6. Have tech support at the ready. During your virtual site visit, make sure your tech team leader will be able to engage your web conferencing service's tech support in real time, should any problems arise. This could be as simple as keeping a phone line clear or a chat window handy, and being able to troubleshoot immediately as glitches arise can save having to reschedule the entire virtual site visit team later.
7. Have a back up plan. Despite your best preparations, something can always go wrong during your virtual site visit. One team member may lose the connection, or a storm in one location might knock out power. Before your virtual site visit begins, share a backup conference call number that participants can access with cell phones or regular landlines during the site visit, should the web conference connection be lost. In addition, be sure your tech team leader has email addresses for all participants, so that he or she can quickly email documents that fail to load or display on the web conferencing platform.
8. Gather feedback. Once your virtual site visit has concluded, assemble your evaluation team on a separate web conference of call for immediate debrief and discussion - the equivalent of that "parking lot" conversation you would likely have if you were visiting the site in person. In addition, ask all participants (evaluation team and grantseeker) what worked well and what didn't. Send a short email or brief survey and ask what you could do differently next time to make the process more user-friendly and effective.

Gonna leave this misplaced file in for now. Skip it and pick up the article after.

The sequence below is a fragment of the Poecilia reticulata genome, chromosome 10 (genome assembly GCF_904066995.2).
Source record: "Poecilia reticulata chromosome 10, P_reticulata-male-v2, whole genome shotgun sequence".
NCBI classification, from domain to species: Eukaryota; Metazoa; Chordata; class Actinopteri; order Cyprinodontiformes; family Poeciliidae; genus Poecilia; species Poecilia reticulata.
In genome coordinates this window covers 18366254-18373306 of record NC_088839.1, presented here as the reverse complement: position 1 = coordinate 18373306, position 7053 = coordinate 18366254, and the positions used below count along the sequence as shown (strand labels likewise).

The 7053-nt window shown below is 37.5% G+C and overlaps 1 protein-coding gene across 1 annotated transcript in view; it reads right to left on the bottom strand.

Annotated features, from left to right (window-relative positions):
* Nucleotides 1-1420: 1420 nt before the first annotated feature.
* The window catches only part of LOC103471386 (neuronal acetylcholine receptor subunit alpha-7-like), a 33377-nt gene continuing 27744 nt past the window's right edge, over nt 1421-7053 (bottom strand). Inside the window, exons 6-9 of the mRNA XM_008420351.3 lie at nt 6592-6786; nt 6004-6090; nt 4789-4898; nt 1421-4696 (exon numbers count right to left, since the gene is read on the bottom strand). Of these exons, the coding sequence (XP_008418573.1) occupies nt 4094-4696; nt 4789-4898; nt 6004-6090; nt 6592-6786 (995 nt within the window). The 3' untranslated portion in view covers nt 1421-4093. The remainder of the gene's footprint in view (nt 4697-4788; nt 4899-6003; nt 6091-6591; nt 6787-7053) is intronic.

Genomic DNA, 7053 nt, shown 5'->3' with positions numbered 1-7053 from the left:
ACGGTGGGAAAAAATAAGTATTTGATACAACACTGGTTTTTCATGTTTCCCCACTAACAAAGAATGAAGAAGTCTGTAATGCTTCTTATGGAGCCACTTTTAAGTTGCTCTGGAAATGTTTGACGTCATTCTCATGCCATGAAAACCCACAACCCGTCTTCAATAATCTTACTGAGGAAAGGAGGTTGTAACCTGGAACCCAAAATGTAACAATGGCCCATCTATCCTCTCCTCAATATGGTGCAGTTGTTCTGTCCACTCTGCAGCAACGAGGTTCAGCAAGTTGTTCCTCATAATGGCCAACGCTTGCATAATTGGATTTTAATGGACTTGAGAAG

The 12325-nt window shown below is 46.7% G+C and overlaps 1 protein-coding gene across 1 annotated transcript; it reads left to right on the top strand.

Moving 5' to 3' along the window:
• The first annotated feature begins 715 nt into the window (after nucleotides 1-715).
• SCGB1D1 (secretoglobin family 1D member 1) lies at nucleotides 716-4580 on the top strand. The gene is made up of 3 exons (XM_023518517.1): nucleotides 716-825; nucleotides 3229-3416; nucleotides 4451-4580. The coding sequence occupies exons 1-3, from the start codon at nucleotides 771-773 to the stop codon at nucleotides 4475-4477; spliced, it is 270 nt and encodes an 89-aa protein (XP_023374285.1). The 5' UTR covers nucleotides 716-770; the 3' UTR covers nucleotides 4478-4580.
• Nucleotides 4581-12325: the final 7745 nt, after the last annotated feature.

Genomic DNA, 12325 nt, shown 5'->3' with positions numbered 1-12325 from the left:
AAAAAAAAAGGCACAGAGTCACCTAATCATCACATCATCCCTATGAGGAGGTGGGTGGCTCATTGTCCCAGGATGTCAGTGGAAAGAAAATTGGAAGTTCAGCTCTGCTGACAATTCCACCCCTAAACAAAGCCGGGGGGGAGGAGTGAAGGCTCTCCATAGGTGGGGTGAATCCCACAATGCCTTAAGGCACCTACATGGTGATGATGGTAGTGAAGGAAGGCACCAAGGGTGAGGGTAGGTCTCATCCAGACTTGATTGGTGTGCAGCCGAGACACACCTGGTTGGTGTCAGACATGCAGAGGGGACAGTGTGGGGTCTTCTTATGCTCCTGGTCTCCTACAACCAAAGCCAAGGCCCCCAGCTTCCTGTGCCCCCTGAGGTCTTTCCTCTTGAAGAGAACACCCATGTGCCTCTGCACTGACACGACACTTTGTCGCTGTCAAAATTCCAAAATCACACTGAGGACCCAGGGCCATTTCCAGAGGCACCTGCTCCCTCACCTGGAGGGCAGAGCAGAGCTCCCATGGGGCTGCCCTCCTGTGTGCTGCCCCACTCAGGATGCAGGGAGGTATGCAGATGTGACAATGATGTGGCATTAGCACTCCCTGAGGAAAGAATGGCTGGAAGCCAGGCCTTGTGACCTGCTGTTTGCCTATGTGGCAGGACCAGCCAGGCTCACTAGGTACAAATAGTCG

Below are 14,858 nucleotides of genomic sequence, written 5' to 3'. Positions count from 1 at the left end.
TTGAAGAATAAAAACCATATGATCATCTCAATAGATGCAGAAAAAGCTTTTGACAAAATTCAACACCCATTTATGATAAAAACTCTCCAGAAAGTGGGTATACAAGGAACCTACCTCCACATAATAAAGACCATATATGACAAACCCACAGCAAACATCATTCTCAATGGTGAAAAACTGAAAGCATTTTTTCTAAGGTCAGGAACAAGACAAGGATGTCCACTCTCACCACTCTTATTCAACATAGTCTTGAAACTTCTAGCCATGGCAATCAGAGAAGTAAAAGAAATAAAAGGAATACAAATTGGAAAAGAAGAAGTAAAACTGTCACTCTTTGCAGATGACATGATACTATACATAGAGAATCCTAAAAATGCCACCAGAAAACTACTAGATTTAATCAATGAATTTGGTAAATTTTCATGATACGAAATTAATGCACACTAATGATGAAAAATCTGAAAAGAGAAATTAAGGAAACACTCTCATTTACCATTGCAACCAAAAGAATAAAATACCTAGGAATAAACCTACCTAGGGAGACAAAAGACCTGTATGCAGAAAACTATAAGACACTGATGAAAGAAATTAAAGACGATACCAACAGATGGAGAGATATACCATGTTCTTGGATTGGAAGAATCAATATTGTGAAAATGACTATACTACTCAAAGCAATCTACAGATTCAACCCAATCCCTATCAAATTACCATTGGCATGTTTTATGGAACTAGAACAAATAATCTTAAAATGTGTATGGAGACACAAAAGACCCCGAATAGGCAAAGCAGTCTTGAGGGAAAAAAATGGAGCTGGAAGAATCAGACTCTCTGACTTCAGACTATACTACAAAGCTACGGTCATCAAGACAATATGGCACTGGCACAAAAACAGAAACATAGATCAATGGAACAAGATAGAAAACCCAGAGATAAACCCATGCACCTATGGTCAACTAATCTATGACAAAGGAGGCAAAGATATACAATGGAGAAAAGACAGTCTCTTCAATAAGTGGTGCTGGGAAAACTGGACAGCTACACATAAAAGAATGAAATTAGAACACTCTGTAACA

The best grantmaking comes from personal engagement. Although there is nothing like meeting in person, virtual site visits can be a great way to foster that personal engagement if you don't have the time or the resources to conduct in-person site visits, or if you want to add remote participants to an in-person experience. And given the choice, a virtual site visit is always a better option than no site visit at all - and also a way to save considerable time and cost!
If you would like to know more about the Putnam team's experience with virtual site visits, please feel free to contact me at email@example.com.
Kris Putnam-Walkerly, MSW, is a philanthropy expert, speaker and advisor. For more practical tips on grantmaking read her articles, listen to her Smart Philanthropy podcasts or sign up for her Philanthropy411 blog. Kris will also be speaking on Grantmaking Essentials at the Exponent Philanthropy CONNECT conference in Arizona on October 7th.